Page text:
1964 Dear Liar Mrs. Patrick Campbell TV movie
1968 The Secret of Michelangelo Narrator TV movie
1971 Great Performances Sarah Bernhardt Episode: "Sarah ... Sarah Bernhardt"
1978 Play of the Month Mme. Arkadina Episode: "The Seagull"
1983 Medea Medea TV movie
1986 American Masters Carlotta Monterey O'Neill Episode: "Eugene O'Neill: A Glory of Ghosts"
1989 Lantern Hill Mrs. Kennedy TV movie
1990 Road to Avonlea Old Lady Lloyd Episode: "Old Lady Lloyd"
2003 Lilo & Stitch: The Series Grand Councilwoman Voice, Episode: "Finder"

Theatre credits[edit]

Year Title Role Notes
1965 The Devils Sister Jean of the Angels – replacement Broadway Theatre
1966 Slapstick Tragedy Polly Longacre Theater – Tony Award
1968 The Prime of Miss Jean Brodie Jean Brodie Helen Hayes Theater – Tony Award
1972 The Creation of the World and Other Business Eve Shubert Theater
1974 Dance of Death Alice Vivian Beaumont Theater
1977 An Almost Perfect Person Director Belasco Theater
1982 Medea Medea Cort Theater – Tony Award
1986 Lillian Lillian Ethel Barrymore Theater
1988 Macbeth Director Mark Hellinger Theatre
1991 Park Your Car In Harvard Yard Director Music Box Theater
1995–1997 Master Class Maria Callas John Golden Theater – Tony Award
2003 The Play What I Wrote Mystery Guest Star – replacement Lyceum Theater
2003 The Visit Claire Zachanassian Melbourne Theatre Company

Video games[edit]

Year Title Role Notes
2002 Disney's Stitch: Experiment 626 Grand Councilwoman credit only
2010 Kingdom Hearts Birth by Sleep Grand Councilwoman

Bibliography[edit]

  • Caldwell, Zoe (2002). I Will be Cleopatra: An Actress's Journey. New York: W. W. Norton. ISBN 978-0393323603.

References[edit]

  1. ^ a b Genzlinger, Neil (18 February 2020). "Zoe Caldwell, Winner of Four Tony Awards, Is Dead at 86". The New York Times. Retrieved 18 February 2020.
  2. ^ Nightingale, Benedict. Her Infinite Variety, The New York Times, 21 October 2001; accessed 27 May 2008.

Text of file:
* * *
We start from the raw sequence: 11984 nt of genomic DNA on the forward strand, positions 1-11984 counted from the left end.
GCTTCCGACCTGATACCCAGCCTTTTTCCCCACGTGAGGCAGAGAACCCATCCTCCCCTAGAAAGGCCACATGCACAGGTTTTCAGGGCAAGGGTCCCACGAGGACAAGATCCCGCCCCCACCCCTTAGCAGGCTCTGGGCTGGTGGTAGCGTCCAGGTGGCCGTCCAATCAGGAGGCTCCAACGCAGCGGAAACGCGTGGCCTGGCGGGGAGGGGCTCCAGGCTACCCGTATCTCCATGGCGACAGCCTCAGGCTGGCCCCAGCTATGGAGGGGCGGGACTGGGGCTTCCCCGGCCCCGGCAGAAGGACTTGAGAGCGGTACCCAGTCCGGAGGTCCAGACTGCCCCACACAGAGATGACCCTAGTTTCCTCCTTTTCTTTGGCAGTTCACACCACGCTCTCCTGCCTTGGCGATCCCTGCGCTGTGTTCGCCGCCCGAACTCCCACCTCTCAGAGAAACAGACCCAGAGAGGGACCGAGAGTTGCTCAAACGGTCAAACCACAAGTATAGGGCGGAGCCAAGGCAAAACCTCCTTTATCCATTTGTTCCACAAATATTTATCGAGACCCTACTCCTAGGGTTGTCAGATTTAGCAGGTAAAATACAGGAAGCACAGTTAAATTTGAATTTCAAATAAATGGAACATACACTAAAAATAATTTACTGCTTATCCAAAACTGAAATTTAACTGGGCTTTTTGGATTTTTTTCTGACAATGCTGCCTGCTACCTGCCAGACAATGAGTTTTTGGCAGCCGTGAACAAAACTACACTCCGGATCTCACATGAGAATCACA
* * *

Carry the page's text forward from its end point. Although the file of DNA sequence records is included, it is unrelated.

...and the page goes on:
3. ^ "Ms Zoe Caldwell". University of Melbourne. 29 September 2003. Archived from the original on 30 August 2006. Retrieved 27 February 2020.
  4. ^ "New York State Writers Institute on Caldwell". State University of New York. Archived from the original on 31 October 2006. Retrieved 13 November 2006.
  5. ^ "Zoe Caldwell". AusStage. Retrieved 25 July 2017.
  6. ^ Garfield, David (1980). "Appendix: Life Members of the Actors Studio as of January 1980". A Player's Place: The Story of the Actors Studio. New York: MacMillan Publishing. p. 277. ISBN 978-0025426504.
  7. ^ "Zoe Caldwell". Stratford Festival. Retrieved 27 February 2020.
  8. ^ "Kingdom Hearts: Birth by Sleep details". IMDb. Retrieved 14 January 2015.
  9. ^ a b Conevey, Michael (19 February 2020). "Zoe Caldwell obituary". The Guardian. London. Retrieved 27 February 2020.
  10. ^ "Performing Arts at Pace University Presents An Evening with Zoe Caldwell, 4/23" (Press release). Pace University. 13 April 2012. Retrieved 27 February 2020.
  11. ^ Gussow, Mel (17 June 2002). "Robert Whitehead, Who Brought Top Playwrights to Broadway, Dies at 86" The New York Times. Retrieved 27 January 2014.

External links[edit]